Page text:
Not his actual PhD
Not his actual PhD

Hi, my name is Marcos Rodriguez and I am about to start the 3rd year of my PhD in the Skempton. My research is in the Fluid Mechanics section and I focus on nonlinear wave-structure interaction of floating bodies, with an application to wave-energy converters (no, this does not mean I play around in the wave basin all day).

What was the highlight of your degree?

I would probably say building the Gherkin in Constructionarium and my third year Group Design Project.

Where do you see yourself in five years?

In an ideal world, I’ll be working for a large offshore company, using the technical knowledge and skills that I gained during the PhD. Oh, and making lots of money, of course.

Do you think your PhD makes you more or less employable?

Uhh… hard question but I definitely hope more employable! I guess this highly depends on what you want to do when you finish – if you want to go into something related to your PhD subject then gaining the technical knowledge will be very useful when going into industry. If you decide to follow a different path, though, the skills you gain during the PhD will still make you stand out compared to people who are freshly graduating from their first degree.

Were you always passionate about Fluid Mechanics?

Not really! I actually didn’t do any fluid mechanics modules in my Third or Fourth Year, which people find surprising when I tell them that my research is based on wave mechanics. I would say if you want to do a PhD it should be in a topic that interests you, but by no means should it be something that you’ve been dreaming of since you were young (although this is probably a plus).

Bringing sexy back!
Bringing sexy back!

How different is a PhD to the undergraduate course?

Completely different! When doing a PhD, you manage your own time, you set your own deadlines and it requires a lot more commitment and dedication than an undergraduate course, especially because no-one will be making sure you get in at 9am every day!

What's the most exciting thing you have done during your PhD? Apart from the Four Bridges Pub Crawl, of course. 

Definitely going on my first conference to Anchorage, Alaska last July. It felt great to get to present what I’d been working on during my PhD to some of the experts in the field whose papers I’d actually referenced in my work. The trips to glaciers and the national parks weren’t bad either!

Have you worked with any civil engineering firms during your PhD?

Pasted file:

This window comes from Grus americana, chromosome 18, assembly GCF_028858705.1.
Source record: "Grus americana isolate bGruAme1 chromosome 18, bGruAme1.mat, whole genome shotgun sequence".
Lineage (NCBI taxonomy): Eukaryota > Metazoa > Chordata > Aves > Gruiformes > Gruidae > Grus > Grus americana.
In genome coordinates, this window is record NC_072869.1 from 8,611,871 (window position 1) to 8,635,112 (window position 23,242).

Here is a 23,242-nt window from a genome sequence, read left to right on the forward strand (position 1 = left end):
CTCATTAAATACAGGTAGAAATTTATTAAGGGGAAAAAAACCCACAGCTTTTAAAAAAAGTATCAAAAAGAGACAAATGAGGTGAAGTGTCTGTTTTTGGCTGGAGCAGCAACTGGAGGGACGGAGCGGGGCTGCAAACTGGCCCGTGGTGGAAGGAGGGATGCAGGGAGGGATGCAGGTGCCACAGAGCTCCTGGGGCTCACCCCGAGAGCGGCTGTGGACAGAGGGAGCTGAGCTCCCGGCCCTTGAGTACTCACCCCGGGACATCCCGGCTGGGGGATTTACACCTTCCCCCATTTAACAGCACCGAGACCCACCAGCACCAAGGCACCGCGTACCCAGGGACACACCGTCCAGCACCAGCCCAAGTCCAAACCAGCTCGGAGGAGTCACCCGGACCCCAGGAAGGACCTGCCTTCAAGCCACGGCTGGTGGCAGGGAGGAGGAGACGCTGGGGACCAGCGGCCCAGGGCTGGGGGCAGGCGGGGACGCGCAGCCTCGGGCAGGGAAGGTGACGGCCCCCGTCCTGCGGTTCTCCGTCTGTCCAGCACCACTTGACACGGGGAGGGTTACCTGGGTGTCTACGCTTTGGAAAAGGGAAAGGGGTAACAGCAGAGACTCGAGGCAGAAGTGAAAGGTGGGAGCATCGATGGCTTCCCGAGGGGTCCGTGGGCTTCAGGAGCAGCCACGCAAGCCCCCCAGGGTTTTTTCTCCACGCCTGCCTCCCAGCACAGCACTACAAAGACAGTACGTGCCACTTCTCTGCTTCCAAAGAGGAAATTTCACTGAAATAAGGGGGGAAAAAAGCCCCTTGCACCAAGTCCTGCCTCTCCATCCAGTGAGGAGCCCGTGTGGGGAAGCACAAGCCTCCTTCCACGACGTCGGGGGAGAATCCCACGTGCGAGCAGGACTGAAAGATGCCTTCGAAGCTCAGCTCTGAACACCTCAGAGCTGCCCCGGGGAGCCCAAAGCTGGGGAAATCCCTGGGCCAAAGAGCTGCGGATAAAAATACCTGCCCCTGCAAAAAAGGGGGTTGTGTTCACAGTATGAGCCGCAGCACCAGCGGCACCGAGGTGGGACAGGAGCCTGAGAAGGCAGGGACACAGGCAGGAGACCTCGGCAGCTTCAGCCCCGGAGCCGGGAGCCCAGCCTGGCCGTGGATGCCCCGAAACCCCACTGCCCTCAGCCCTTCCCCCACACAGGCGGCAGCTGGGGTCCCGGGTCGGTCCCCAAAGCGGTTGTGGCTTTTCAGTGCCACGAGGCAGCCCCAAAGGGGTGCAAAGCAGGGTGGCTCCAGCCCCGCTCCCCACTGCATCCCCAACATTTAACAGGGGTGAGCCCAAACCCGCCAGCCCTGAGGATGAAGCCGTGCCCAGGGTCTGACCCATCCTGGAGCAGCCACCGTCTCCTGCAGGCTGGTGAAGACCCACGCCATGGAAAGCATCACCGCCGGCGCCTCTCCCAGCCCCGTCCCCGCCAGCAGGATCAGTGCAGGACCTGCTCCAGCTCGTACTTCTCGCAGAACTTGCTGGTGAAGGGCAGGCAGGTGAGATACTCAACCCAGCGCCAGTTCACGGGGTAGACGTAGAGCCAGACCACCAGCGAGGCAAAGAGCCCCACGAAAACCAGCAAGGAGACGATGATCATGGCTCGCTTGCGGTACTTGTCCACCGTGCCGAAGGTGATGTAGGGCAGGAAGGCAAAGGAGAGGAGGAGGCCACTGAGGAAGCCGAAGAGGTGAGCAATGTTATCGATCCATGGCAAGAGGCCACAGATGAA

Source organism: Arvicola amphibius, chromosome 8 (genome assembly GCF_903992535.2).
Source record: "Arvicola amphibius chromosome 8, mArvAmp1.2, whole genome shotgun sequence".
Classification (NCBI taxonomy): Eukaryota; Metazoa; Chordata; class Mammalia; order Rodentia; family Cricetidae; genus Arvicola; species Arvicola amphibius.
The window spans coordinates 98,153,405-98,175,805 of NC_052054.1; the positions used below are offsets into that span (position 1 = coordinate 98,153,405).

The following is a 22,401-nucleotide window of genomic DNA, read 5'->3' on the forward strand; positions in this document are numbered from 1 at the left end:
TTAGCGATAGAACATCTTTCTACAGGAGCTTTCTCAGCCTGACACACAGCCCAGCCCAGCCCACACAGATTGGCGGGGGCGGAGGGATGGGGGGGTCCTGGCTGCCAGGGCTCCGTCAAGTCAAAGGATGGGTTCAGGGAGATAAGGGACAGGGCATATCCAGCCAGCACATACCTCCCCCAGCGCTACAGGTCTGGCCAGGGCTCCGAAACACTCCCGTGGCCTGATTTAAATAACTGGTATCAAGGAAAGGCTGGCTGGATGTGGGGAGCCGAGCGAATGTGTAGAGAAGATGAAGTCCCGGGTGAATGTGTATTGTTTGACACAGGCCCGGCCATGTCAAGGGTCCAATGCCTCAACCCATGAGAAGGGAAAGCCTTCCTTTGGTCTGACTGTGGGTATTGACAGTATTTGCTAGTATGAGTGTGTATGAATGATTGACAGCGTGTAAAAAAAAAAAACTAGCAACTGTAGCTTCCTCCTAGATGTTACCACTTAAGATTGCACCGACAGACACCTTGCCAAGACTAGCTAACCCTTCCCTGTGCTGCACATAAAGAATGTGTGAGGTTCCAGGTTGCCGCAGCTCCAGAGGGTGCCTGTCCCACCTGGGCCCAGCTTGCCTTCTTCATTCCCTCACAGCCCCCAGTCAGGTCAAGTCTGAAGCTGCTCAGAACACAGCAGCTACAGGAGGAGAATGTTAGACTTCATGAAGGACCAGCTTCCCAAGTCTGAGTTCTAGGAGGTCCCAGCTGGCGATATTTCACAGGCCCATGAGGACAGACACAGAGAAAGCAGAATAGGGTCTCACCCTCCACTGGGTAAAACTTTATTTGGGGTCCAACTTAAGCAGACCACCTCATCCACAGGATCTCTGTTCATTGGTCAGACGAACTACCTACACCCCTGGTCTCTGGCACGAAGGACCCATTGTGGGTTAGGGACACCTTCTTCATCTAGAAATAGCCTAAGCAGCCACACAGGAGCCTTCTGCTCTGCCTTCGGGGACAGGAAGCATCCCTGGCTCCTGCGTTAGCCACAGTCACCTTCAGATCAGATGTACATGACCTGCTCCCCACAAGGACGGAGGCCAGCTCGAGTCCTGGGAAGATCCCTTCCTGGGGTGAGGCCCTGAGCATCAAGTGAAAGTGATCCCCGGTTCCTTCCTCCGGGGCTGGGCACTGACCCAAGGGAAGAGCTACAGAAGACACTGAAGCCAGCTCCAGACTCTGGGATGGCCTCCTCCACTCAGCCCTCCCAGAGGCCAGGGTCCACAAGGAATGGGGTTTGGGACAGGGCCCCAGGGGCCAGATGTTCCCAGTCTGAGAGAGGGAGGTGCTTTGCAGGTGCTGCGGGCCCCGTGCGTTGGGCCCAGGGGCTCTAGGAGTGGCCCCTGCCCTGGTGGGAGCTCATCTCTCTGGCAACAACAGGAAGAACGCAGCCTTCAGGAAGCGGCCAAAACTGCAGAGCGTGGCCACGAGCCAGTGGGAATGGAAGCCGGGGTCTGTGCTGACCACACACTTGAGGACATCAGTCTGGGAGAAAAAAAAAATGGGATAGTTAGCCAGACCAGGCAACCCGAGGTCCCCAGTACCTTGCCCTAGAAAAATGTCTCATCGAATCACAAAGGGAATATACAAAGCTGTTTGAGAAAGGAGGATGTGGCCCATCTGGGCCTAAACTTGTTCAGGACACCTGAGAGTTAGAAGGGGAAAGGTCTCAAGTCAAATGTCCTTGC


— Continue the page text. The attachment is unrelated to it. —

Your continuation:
I’ve helped my supervisor with some consultancy work for a couple of firms and that’s been a great way of being exposed to some of the stuff that researchers do for external companies.

As a PhD, do you get more exposure to civil engineering firms than you did as an undergraduate?

This depends on the type of project you do – some are more industry oriented than others so I guess that will determine how exposed you are to civil engineering firms during your PhD. As with an undergraduate degree, how much you decide to get to involved with civil engineering companies is ultimately up to you!

We're currently 1st in the world for civil engineering, as an undergraduate I don't think that means much to me in terms of my learning. However, as a postgraduate do you feel that benefits you more since we're number one for our research, our academics and our facilities?

From my personal experience, I would definitely say that being 1st in the world for civil engineering is definitely beneficial for PhD students. The Hydrodynamics lab in Skempton is one of the best in the world and it’s great to know you have these state-of-the-art facilities to use whenever you want.

If someone were considering doing a PhD what would be your top tips for him or her?

My top tips would be: 1. Make sure you do a PhD only if you think you can handle it. There’s no point jumping straight in without knowing whether it’s for you. 2. Choose a topic that ACTUALLY interests you – you’re going to be working on this for (at least) 3 years of your life! 3. If you do decide to do one, make the most of it and try to learn as much as possible.

What's your favourite way to unwind and take your mind off civil engineering?

Anything that will help me get my mind off waves for a few hours! Watching a movie, going for a pint with friends, doing some exercise…

Is there anything at university that you wished you had tried or taken part in? 

Thinking back, I wish I had been involved in more Clubs and Societies during my first few years at university – this is the time to try as many activities as you can so it’s best to take advantage of these and not lie in bed all day!